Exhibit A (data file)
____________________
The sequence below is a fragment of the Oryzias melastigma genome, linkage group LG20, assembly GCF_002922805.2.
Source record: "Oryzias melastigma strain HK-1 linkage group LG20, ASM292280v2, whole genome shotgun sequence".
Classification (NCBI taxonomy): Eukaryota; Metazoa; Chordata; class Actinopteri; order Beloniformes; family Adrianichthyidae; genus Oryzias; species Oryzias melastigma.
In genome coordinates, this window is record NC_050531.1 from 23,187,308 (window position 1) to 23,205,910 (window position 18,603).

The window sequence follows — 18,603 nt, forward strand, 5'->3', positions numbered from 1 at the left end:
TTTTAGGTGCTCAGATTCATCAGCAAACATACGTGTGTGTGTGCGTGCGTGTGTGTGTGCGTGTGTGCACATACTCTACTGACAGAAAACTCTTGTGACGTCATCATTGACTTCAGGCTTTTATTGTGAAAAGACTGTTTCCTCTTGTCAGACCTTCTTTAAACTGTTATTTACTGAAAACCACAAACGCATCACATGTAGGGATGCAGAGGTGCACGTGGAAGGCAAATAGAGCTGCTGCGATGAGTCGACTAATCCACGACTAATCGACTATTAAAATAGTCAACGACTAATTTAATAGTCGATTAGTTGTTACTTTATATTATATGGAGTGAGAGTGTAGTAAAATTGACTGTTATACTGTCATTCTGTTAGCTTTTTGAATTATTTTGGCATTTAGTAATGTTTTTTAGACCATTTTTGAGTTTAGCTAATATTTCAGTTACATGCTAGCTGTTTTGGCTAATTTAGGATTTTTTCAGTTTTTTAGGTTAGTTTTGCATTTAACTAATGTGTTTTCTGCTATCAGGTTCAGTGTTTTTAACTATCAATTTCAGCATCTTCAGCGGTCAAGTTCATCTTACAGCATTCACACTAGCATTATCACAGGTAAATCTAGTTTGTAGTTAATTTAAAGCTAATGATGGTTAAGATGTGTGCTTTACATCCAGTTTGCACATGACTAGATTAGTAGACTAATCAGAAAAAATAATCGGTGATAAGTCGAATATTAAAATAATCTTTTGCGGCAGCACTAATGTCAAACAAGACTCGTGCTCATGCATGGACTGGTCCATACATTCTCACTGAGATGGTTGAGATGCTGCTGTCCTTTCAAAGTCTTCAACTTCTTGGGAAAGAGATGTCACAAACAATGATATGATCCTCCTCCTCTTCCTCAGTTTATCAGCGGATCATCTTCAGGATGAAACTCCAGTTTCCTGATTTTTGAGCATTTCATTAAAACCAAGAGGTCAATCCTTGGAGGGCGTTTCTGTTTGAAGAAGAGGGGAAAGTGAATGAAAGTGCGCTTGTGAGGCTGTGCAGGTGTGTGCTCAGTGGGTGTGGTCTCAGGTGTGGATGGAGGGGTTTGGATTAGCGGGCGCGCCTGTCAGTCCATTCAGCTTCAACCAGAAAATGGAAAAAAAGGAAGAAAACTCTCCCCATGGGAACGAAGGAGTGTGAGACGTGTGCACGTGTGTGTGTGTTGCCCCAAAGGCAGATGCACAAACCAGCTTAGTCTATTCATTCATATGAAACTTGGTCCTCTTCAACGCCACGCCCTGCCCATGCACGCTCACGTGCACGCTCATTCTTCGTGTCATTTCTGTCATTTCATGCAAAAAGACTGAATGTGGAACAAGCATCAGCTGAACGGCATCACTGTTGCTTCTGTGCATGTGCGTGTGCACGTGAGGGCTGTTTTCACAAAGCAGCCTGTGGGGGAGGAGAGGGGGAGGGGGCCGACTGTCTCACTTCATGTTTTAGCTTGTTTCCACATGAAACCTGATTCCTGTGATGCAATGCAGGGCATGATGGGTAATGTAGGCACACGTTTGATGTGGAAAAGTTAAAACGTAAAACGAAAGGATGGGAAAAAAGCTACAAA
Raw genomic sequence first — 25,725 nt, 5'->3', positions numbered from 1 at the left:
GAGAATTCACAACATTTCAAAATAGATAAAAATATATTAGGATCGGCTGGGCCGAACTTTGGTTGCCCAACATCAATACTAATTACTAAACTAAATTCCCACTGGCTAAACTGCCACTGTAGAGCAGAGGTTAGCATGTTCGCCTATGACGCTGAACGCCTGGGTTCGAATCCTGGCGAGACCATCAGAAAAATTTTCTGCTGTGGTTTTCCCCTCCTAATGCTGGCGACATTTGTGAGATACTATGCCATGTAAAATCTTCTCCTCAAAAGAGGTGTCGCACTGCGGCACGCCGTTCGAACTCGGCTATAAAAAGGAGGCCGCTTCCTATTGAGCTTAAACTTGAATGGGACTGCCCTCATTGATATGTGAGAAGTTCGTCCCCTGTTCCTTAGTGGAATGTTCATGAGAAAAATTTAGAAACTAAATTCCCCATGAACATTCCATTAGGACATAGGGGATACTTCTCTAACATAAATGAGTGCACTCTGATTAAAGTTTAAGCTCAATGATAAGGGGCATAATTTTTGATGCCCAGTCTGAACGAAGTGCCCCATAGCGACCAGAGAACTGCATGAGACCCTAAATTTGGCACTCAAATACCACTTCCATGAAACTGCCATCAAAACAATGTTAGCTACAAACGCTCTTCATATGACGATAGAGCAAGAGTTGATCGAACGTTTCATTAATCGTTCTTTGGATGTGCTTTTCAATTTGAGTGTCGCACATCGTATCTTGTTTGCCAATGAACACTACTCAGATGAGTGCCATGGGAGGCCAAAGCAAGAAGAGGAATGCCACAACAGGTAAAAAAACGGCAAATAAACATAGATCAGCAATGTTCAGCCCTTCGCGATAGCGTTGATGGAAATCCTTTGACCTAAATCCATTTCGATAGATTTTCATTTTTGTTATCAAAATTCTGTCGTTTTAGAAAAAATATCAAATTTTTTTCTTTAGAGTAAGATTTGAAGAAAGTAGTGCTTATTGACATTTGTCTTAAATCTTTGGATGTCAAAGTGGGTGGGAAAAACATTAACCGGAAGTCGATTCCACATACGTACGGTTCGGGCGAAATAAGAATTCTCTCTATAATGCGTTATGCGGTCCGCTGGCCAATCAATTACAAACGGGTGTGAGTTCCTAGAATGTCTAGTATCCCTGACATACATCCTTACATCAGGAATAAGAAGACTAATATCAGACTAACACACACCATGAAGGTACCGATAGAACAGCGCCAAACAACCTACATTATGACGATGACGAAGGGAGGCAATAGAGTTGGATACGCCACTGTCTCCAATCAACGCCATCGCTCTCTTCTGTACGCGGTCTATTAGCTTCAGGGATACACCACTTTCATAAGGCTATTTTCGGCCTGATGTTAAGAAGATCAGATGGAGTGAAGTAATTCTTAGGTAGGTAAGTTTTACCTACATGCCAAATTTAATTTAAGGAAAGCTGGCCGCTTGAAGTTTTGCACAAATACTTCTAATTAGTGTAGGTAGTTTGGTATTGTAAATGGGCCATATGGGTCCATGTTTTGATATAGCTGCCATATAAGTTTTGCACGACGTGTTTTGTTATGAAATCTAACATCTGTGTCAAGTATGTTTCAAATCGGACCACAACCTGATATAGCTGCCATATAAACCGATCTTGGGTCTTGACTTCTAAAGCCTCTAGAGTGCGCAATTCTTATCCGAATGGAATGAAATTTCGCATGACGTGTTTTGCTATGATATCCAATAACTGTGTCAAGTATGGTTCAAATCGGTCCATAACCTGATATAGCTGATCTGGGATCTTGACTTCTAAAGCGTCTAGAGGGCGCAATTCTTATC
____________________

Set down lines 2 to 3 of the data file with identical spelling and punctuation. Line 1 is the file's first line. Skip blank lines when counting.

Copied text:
Source record: "Oryzias melastigma strain HK-1 linkage group LG20, ASM292280v2, whole genome shotgun sequence".
Classification (NCBI taxonomy): Eukaryota; Metazoa; Chordata; class Actinopteri; order Beloniformes; family Adrianichthyidae; genus Oryzias; species Oryzias melastigma.